In A&E’s new scripted action drama series BREAKOUT KINGS, airing Sundays at 10 PM, two United States Marshals, played by Laz Alonso and Domenick Lombardozzi, enlist/coerce the aid of three convicts (Jimmi Simpson, Malcolm Goodwin, Serinda Ryan) in recapturing prison escapees. Matt Olmstead and Rick Santora, who worked as a team for four years on PRISON BREAK, are the creators/executive producers of BREAKOUT KINGS and talk to us about why they are returning to jail with their storytelling.
ASSIGNMENT X: What is the genesis of BREAKOUT KINGS?
MATT OLMSTEAD: For me on PRISON BREAK, probably year two or three, Santora comes up to me and says, “What about a show called BREAKOUT KINGS? Catch the baddest of the bad or whatever.” “Cool, but we’re up to our eyeballs on PRISON BREAK.” So we went away – we now are done with PRISON BREAK, we’re in our development year, so to speak, with Fox, he brings up this idea again.
NICK SANTORA: It came together quickly. We had worked together on PRISON BREAK every single episode for four years, and then in our development year, when we each had a year left in our contract [at Fox], we both wound up coincidentally being assigned to help out on LIE TO ME [while Shawn Ryan was show runner there], so while we we’re working on that show, we’d spent half a decade together. I don’t like anything about Matt, really anything [both laugh], but we were able to stand each other enough to work together, so we thought working together again would be fun.
AX: To clarify something that has been discussed in the press already, did you and Fox Television just come to a parting of the ways on BREAKOUT KINGS and then you took it to A&E?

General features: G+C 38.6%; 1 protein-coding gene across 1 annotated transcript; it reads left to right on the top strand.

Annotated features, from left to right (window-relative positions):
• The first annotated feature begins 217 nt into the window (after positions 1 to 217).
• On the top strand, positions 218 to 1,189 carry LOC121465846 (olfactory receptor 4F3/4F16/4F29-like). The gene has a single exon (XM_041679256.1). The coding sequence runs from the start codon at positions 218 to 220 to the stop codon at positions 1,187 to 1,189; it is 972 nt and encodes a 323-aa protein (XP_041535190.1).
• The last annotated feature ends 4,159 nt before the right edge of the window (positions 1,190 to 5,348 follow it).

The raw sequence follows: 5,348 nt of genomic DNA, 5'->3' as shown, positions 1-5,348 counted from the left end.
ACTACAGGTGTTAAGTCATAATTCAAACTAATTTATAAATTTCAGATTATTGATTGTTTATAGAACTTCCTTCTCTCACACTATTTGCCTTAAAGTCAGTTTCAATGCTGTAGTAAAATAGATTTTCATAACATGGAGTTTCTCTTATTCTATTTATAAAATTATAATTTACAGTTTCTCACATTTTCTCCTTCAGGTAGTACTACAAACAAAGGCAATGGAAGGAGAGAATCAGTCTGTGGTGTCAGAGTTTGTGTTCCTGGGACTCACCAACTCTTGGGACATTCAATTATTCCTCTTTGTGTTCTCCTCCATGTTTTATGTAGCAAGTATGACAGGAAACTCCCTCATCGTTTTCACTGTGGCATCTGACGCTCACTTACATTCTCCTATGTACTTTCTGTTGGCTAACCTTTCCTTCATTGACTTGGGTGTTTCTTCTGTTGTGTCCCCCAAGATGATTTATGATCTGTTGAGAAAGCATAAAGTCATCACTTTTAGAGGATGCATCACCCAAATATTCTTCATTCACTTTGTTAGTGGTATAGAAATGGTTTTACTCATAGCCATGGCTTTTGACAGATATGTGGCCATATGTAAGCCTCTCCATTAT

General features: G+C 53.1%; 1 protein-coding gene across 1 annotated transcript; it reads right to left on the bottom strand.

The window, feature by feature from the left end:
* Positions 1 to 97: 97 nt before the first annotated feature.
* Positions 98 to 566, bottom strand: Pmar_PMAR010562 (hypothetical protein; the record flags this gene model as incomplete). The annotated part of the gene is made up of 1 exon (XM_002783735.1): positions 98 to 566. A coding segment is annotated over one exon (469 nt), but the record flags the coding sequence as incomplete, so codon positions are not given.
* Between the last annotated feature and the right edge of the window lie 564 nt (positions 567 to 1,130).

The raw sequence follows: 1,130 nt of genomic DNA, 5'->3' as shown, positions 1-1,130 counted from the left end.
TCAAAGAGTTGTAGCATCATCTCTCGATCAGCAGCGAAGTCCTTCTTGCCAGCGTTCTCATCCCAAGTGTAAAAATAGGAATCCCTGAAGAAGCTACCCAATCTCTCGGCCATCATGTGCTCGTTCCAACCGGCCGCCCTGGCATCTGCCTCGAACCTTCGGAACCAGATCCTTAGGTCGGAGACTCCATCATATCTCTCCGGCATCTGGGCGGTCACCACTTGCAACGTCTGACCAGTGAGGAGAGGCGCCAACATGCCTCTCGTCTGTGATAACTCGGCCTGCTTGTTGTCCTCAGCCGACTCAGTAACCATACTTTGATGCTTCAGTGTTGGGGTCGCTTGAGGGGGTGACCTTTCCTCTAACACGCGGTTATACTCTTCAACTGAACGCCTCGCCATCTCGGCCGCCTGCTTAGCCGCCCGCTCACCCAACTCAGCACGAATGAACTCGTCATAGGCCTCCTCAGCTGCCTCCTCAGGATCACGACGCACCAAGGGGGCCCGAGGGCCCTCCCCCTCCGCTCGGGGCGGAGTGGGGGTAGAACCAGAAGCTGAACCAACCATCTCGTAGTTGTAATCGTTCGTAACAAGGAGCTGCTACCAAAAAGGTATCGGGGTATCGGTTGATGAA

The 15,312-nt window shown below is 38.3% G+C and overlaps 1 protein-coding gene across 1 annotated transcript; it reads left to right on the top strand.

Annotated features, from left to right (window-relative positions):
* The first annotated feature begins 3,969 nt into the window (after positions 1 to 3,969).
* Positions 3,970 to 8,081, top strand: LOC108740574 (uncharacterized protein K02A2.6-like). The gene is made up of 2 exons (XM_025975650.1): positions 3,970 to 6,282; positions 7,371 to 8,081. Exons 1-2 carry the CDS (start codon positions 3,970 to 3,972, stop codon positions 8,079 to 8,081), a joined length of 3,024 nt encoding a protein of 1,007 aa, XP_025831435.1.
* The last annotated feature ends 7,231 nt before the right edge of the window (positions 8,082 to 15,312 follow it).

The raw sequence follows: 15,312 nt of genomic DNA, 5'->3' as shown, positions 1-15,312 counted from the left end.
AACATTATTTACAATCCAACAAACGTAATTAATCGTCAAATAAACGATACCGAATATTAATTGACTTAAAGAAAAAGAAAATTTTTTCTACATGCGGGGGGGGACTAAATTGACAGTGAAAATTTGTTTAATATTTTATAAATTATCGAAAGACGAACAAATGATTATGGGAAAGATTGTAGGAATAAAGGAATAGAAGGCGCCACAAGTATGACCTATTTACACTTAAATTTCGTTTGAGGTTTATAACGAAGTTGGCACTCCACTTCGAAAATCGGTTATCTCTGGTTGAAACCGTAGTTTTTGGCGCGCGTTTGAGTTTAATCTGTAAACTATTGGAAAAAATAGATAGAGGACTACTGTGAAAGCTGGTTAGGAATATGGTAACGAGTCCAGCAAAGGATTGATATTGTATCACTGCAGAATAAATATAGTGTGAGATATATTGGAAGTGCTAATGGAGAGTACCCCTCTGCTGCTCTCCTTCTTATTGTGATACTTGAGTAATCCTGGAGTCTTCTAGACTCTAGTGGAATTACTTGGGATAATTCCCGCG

SANTORA: Yeah, they decided not to pick it up, which is obviously their prerogative. We were disappointed, but things happen for a reason and Matt and I looked at it this way. They had a four-year run with PRISON BREAK, so Fox was very good to me, Fox was very good to Matt. [A&E is] just a new home. We’ve found a home that’s really excited about the show, and they’re promoting it and they’re behind it and they’re excited about it, so we’re thrilled.
AX: Did you guys ever have a moment of thinking, “Do we really want to go from PRISON BREAK to BREAKOUT KINGS?” or did you feel that LIE TO ME was enough of a hiatus from jail that you were okay going back to prison-themed subject matter?
OLMSTEAD: I think that I never even equated the two. They’re such different shows. If Nick had come to me and said, “How about let’s work on a show that involves prison life?” I would’ve been [makes uncertain noise], but it never occurred to me [they were] similar, because [BREAKOUT KINGS] is what happens post-escape and the whole thing was different to me.
AX: So in a way, it’s similar as in, “Our last show had human beings in it, and this show has human beings in it …”
OLMSTEAD: Yeah, exactly.
SANTORA: The show is all about the characters. The device of [prisoners] breaking out and chasing these guys is exciting, it’s fun, all that stuff happens, but it’s just our vehicle to learn about these people. A straight procedural show, and they’re out there and some of them are wonderful and they do very well, this isn’t a criticism, but a straight procedural show is not something that Matt and I would ever want to write, either together or separately. It’s just not that exciting for us.
AX: The main characters in BREAKOUT KINGS are three convicts and three U.S. marshals?
SANTORA: Essentially, yes.
AX: And do the U.S. marshals all have different opinions about the convicts? I mean, is one happy about it and one thinks this is the worst idea ever and on is on the fence?
OLMSTEAD: Yes. That’s exactly right.
SANTORA: One is Julianne [played by Brooke Nevin], who’s kind of a hybrid who falls in the middle. She’s a former U.S. marshal trainee who didn’t become a full marshal. This is her saving grace, this job – it pulls her out of a dark place.
AX: Do the convicts also have mixed feelings about working with the marshals?
OLMSTEAD: Yes. They have mixed feelings, because on the one hand, by helping out this task force, each time they help catch a fugitive, they get a month off their sentence, they get transferred to a minimum security spot, which is much more comfortable than the maximum security they’re all in. Yet, being criminals, they’re a little bit conflicted – sometimes a lot conflicted – about working with law enforcement. And so it’s not like the eager-beaver intern walks in the door. They constantly have to be managed, reigned in, scolded, motivated.